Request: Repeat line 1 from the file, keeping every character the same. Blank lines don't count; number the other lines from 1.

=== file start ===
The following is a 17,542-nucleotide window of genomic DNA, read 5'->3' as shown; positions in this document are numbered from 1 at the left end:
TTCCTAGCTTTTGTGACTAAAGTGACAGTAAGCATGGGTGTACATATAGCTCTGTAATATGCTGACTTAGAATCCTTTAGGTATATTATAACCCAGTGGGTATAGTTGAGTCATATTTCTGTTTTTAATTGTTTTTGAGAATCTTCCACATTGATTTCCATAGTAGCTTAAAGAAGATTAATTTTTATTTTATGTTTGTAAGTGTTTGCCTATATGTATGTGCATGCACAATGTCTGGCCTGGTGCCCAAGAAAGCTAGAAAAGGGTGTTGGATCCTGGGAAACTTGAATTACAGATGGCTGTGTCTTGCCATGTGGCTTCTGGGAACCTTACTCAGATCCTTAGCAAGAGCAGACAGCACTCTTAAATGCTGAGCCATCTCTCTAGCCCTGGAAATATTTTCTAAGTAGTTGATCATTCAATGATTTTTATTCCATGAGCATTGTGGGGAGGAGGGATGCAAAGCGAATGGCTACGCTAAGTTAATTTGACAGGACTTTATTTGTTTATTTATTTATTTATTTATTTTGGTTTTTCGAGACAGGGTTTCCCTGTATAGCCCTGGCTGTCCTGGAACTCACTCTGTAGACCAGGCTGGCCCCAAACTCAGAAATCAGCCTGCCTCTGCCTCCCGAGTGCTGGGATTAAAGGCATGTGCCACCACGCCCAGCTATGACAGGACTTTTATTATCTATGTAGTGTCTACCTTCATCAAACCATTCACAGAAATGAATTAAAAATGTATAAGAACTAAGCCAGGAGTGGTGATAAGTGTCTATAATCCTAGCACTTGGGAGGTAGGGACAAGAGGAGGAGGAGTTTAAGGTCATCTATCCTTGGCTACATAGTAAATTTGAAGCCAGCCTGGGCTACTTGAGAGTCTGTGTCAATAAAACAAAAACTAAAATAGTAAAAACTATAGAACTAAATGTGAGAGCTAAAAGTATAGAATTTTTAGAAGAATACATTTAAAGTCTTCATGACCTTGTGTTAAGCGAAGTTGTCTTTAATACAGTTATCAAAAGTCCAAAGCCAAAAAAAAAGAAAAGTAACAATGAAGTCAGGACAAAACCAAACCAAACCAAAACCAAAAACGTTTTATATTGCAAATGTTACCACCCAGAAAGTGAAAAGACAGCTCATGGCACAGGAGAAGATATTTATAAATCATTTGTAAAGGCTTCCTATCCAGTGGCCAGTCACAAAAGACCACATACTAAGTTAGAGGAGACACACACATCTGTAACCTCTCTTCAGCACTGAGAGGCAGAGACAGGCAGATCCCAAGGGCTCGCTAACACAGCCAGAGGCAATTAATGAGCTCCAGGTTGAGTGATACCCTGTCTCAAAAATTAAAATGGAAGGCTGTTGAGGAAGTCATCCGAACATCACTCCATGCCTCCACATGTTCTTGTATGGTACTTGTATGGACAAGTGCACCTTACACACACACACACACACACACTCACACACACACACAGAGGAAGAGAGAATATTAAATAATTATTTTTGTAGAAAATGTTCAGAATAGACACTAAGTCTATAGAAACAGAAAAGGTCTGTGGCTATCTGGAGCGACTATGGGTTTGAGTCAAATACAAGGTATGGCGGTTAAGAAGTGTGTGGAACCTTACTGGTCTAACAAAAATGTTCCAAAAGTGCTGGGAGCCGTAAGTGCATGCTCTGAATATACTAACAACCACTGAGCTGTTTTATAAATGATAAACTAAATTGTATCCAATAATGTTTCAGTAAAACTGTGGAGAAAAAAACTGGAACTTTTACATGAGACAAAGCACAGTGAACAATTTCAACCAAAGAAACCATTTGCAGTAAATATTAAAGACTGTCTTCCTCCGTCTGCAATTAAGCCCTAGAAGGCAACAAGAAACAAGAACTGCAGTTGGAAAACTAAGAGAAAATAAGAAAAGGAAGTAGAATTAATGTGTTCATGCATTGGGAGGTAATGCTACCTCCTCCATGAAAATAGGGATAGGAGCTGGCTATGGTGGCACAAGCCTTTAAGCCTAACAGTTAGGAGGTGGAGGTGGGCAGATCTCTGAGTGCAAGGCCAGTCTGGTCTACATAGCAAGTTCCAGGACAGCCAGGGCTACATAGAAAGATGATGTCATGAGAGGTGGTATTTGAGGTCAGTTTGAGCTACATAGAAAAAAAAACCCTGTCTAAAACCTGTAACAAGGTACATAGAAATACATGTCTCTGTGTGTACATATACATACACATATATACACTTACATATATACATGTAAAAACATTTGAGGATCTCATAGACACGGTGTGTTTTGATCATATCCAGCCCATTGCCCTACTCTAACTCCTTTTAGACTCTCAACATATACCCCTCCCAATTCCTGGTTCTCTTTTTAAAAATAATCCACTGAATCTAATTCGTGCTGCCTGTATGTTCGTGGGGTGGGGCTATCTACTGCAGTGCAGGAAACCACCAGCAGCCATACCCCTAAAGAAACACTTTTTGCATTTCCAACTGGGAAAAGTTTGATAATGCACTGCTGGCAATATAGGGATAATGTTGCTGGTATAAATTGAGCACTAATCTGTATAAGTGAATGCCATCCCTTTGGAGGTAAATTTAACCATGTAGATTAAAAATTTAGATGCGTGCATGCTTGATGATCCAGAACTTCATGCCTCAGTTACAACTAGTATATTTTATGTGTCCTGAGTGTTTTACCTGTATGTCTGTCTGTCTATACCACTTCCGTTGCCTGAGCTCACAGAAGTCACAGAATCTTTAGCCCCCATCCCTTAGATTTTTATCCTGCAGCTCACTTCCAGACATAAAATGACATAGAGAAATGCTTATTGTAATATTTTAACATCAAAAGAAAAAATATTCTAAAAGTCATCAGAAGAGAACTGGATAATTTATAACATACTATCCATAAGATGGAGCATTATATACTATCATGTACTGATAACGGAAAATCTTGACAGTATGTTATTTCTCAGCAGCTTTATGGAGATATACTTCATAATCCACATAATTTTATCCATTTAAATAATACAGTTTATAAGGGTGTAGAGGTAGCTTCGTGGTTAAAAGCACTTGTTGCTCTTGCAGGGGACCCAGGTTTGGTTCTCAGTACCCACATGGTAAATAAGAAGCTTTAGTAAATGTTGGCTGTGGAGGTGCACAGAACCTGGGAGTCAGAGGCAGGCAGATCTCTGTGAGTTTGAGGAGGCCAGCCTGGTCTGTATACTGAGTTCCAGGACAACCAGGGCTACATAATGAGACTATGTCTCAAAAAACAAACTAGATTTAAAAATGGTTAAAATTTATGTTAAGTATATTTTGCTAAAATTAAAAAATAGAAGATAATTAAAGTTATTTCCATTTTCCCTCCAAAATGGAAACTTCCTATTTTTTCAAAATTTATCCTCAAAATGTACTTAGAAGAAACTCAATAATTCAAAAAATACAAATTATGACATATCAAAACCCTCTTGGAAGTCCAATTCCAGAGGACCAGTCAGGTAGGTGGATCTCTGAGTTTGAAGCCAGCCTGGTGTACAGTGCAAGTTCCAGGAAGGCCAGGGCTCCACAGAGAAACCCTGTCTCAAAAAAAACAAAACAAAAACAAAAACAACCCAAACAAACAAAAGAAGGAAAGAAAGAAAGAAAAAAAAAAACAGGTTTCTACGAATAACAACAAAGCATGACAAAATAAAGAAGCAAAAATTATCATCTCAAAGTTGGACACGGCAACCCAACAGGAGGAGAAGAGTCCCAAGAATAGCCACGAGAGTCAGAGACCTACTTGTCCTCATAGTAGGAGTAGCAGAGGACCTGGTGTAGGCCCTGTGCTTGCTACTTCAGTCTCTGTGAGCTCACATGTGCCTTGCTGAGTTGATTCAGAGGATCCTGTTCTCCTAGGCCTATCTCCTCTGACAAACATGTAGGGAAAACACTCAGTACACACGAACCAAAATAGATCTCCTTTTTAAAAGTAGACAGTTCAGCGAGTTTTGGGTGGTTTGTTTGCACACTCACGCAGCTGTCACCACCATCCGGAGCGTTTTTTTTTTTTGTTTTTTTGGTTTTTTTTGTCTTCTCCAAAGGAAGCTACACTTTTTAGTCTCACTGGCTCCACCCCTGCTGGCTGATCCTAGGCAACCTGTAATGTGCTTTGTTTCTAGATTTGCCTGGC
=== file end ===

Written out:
The following is a 17,542-nucleotide window of genomic DNA, read 5'->3' as shown; positions in this document are numbered from 1 at the left end: